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High Court grants permission for statement in open court in data protection case

Published:

The High Court has granted permission for a claimant to make a statement in open court (SIOC) in a data protection claim for the first time.

This brings to an end a long running debate among practitioners about whether SIOCs are available for other causes of action than libel, slander, malicious falsehood and misuse of private or confidential information, which are expressly referred to in Practice Direction 53, rule 6.1.

Sooka v Palihawadana is a data protection claim relating to the publication of inaccurate personal information that was harmful to the claimant’s reputation. All other elements of a settlement had been agreed, so the Claimant sought permission to make a joint SIOC, arguing that the Court has a general power to grant a SIOC in an appropriate case and is not limited to the causes of action in Practice Direction 53.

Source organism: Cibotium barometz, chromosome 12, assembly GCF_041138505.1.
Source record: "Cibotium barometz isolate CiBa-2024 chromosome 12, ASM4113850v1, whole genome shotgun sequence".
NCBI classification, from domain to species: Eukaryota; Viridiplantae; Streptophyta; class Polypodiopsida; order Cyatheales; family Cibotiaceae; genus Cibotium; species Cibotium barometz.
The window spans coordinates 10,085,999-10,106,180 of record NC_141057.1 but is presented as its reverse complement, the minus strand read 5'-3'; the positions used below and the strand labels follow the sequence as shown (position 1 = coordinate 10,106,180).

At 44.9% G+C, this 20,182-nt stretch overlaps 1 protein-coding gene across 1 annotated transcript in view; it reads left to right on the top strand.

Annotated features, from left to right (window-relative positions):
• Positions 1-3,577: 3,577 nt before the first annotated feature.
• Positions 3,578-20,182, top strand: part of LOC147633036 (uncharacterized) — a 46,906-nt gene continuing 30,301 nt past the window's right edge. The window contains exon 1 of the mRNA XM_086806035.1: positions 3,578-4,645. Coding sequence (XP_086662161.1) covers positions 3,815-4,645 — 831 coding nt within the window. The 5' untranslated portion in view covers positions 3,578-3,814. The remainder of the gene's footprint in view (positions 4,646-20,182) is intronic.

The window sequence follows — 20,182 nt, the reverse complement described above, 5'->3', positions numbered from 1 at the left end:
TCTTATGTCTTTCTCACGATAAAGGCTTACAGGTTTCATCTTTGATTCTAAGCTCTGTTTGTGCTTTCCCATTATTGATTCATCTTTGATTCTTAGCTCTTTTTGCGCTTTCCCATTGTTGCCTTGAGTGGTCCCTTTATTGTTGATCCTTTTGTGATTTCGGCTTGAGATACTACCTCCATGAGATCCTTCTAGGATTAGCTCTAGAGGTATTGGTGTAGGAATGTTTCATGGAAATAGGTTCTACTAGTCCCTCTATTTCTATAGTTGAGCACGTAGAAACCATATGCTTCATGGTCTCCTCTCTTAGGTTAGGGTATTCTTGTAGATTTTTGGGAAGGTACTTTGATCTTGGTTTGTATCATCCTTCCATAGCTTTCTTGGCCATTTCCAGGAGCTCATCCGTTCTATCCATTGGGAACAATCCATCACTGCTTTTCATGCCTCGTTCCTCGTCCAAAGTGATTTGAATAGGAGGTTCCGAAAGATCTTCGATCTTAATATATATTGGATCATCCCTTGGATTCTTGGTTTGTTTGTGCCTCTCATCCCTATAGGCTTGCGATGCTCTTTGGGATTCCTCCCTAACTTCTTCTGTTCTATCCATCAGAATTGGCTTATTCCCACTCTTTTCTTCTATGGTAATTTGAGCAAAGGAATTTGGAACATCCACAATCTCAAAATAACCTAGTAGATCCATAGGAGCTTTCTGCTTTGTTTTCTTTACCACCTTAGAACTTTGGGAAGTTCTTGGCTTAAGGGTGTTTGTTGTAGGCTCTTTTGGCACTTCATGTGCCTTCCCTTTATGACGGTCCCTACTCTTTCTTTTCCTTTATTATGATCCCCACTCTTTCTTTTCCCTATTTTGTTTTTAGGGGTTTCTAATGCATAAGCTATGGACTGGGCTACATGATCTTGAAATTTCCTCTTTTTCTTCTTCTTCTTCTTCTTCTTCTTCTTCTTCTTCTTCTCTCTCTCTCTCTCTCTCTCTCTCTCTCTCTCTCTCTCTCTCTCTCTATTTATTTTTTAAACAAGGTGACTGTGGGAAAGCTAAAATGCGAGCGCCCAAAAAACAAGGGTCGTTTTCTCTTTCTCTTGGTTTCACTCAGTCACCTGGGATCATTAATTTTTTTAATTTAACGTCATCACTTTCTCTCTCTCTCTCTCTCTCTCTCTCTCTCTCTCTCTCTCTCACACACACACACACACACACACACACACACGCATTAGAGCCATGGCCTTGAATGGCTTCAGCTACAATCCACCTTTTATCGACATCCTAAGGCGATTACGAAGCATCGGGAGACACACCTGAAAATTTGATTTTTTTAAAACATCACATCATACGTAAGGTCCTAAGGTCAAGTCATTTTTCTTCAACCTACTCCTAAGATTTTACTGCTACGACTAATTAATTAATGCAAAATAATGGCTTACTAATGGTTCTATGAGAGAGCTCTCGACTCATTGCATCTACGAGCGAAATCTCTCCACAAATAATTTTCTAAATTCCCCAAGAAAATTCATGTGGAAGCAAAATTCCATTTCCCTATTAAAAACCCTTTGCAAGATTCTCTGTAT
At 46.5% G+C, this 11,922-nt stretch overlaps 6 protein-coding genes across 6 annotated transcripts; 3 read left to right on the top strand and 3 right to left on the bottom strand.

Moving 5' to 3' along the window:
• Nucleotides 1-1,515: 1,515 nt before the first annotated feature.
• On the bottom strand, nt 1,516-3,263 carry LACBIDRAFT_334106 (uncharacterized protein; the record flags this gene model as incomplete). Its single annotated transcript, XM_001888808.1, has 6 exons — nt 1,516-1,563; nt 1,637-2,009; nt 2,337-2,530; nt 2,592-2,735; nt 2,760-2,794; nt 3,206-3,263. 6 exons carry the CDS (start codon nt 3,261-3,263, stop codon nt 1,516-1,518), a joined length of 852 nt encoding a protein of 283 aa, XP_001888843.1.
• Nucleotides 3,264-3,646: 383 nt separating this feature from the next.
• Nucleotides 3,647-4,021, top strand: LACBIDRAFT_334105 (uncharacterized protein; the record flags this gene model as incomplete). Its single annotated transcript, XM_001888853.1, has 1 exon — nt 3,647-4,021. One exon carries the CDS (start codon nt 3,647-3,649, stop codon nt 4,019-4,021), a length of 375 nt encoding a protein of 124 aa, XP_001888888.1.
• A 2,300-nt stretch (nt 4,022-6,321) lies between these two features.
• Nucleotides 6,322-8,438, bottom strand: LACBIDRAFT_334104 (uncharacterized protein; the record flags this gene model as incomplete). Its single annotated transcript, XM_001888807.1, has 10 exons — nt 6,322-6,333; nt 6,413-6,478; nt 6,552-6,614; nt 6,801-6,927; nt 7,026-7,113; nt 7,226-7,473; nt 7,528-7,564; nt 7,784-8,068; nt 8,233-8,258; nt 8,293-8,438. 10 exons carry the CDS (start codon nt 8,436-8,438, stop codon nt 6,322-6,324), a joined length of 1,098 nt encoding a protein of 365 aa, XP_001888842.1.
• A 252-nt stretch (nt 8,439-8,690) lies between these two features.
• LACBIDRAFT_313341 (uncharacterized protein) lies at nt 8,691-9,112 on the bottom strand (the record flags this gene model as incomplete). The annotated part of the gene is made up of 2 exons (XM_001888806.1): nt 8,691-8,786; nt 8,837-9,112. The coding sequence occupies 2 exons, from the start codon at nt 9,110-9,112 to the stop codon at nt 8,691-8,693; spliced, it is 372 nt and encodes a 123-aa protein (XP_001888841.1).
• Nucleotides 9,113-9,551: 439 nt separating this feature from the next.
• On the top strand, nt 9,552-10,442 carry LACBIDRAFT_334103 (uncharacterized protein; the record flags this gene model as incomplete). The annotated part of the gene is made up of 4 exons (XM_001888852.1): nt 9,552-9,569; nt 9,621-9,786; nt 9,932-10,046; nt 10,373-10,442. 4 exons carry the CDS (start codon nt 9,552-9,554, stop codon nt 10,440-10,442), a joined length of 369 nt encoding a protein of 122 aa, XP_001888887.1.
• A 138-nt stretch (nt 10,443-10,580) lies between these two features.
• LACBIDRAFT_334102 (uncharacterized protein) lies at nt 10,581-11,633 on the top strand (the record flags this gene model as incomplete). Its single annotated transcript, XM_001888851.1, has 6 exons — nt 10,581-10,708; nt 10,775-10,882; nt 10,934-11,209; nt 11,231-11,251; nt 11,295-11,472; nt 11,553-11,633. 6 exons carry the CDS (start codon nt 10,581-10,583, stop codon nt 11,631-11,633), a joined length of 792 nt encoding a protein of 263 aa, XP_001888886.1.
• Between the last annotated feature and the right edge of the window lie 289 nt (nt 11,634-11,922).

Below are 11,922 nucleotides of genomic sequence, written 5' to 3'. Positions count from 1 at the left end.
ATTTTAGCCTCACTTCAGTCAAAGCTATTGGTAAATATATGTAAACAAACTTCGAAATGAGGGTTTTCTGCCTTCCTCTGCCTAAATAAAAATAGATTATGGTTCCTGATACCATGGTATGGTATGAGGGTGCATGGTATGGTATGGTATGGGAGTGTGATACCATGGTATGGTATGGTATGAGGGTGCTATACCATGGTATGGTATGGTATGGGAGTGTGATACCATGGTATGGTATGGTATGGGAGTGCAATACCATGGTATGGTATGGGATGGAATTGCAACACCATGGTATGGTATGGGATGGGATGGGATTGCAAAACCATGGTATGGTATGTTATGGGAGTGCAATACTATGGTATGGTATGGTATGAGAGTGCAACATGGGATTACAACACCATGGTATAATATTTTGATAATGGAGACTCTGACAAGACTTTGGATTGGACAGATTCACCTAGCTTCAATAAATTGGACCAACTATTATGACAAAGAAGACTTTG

After considering the Claimant’s skeleton argument on the Court’s powers in relation to SIOCs, on 28 November Mr Justice Griffiths granted the Claimant’s application. The Claimant was represented by Guy Vassall-Adams KC, instructed by Hickman and Rose.